If Black NBA Players Can Fly to Israel on a Republican Billionaire’s 747, Can They Support #BlackLivesMatter at Home?

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Portland Trail Blazers wearing "I Can't Breathe" shirts. (Photo: Brace Hemmelgarn, Brace Hemmelgarn-USA TODAY Sport)
Portland Trail Blazers wearing “I Can’t Breathe” shirts. (Photo: Brace Hemmelgarn, Brace Hemmelgarn-USA TODAY Sport)

A billionaire has sent a group of NBA players to Israel on his private plane to fight the economic boycott against that country, even as Black NBA players were chastised for wearing “I Can’t Breathe” t-shirts in support of #BlackLivesMatter.  Imagine if these players teamed up with Black philanthropists and entrepreneurs to support #BlackLivesMatter and other initiatives in their own community.

Sheldon Adelson–the casino magnate who is funding the right wing of the GOP as well as the Israeli right and its propaganda machine—seeks to shut down the growing global movement to boycott Israel, known as Boycott, Divestment and Sanctions, or BDS. The purpose of BDS is to pressure Israel to end the occupation and colonization of the Palestinians, end the human rights violations in the occupied territories, and bring full citizenship rights to Israeli citizens of Arab descent.

On July 23, Adelson flew a group of NBA players to Israel on his private 747 jet to fight the BDS movement. As Politico reported, a delegation of players was led and organized by Israeli Sacramento Kings’ forward Omri Casspi, and also included Israeli NBA player Gal Mekel, Kings players DeMarcus Cousins and Caron Butler, and other NBA notables including Chandler Parsons, Tyreke Evans, Iman Shumpert and newly signed Washington Wizard Alan Anderson. NBA player Rudy Gay, who was believed to be a member of the delegation, did not attend the trip.  NBA Commissioner Adam Silver approved the trip, which involved planned events with Israeli basketball teams Maccabi Tel Aviv and Hapoel Jerusalem, and philanthropic events, some of which were organized by the league-sponsored NBA Cares.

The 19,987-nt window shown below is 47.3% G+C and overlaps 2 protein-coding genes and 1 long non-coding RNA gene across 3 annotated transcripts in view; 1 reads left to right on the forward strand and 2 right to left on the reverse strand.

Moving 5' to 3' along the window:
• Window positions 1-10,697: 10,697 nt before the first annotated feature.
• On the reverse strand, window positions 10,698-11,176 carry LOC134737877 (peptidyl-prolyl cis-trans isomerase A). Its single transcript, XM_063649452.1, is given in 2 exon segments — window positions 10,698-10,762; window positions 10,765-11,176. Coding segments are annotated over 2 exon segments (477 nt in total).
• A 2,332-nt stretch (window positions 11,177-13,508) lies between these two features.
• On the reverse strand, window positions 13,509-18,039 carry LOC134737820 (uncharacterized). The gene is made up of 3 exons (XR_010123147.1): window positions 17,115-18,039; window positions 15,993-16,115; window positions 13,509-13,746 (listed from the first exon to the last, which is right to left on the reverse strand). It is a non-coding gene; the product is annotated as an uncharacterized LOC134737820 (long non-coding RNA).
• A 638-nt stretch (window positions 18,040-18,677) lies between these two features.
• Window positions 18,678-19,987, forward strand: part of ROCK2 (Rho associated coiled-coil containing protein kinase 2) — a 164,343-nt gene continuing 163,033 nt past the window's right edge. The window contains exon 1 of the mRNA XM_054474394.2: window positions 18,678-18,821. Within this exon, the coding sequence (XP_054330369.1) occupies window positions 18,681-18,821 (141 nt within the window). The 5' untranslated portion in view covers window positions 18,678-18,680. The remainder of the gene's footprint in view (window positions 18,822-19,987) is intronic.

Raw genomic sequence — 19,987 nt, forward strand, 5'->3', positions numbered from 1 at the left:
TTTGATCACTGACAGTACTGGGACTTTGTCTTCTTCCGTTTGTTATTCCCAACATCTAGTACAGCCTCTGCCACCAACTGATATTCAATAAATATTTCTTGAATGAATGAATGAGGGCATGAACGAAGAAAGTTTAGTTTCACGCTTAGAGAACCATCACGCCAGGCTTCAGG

With a net worth of $28.7 billion according to Forbes, Adelson, the chairman and CEO of the Las Vegas Sands, is the 18th richest person in the world, and the 13th richest in the U.S.  He is a major donor for the Republican Party– spending $100 million on Republican candidates in 2012 and 2014 according to Salon–and the Likud Party, which is led by Prime Minister Benjamin Netanyahu.  Adelson also owns Israel’s largest circulation daily newspaper, Israel Hayom, which is dedicated to promoting Netanyahu’s hardline policies, and decries President Obama’s “socialist” policies.

Writing for The Nation magazine, Dave Zirin penned an open letter to the group of NBA players, some of whom have been involved in the #BlackLivesMatter protests.  Zirin noted to the players that Adelson “is best known for financially propping up the hard right wing of the Israeli government, and calling for the dropping of an atomic bomb on Iran.”  Zirin also noted in the letter that Casspi is entitled to his politics, as when he scolded NBA player Dwight Howard last year for tweeting “Free Palestine” as Israel bombed Gaza, killing over 2,100 people, mostly civilians.

While saying it would be insulting to assume the NBA players did not know what they were getting into when they signed onto this trip, or the money behind it, Zirin brought to the players’ attention some things he thought they should know.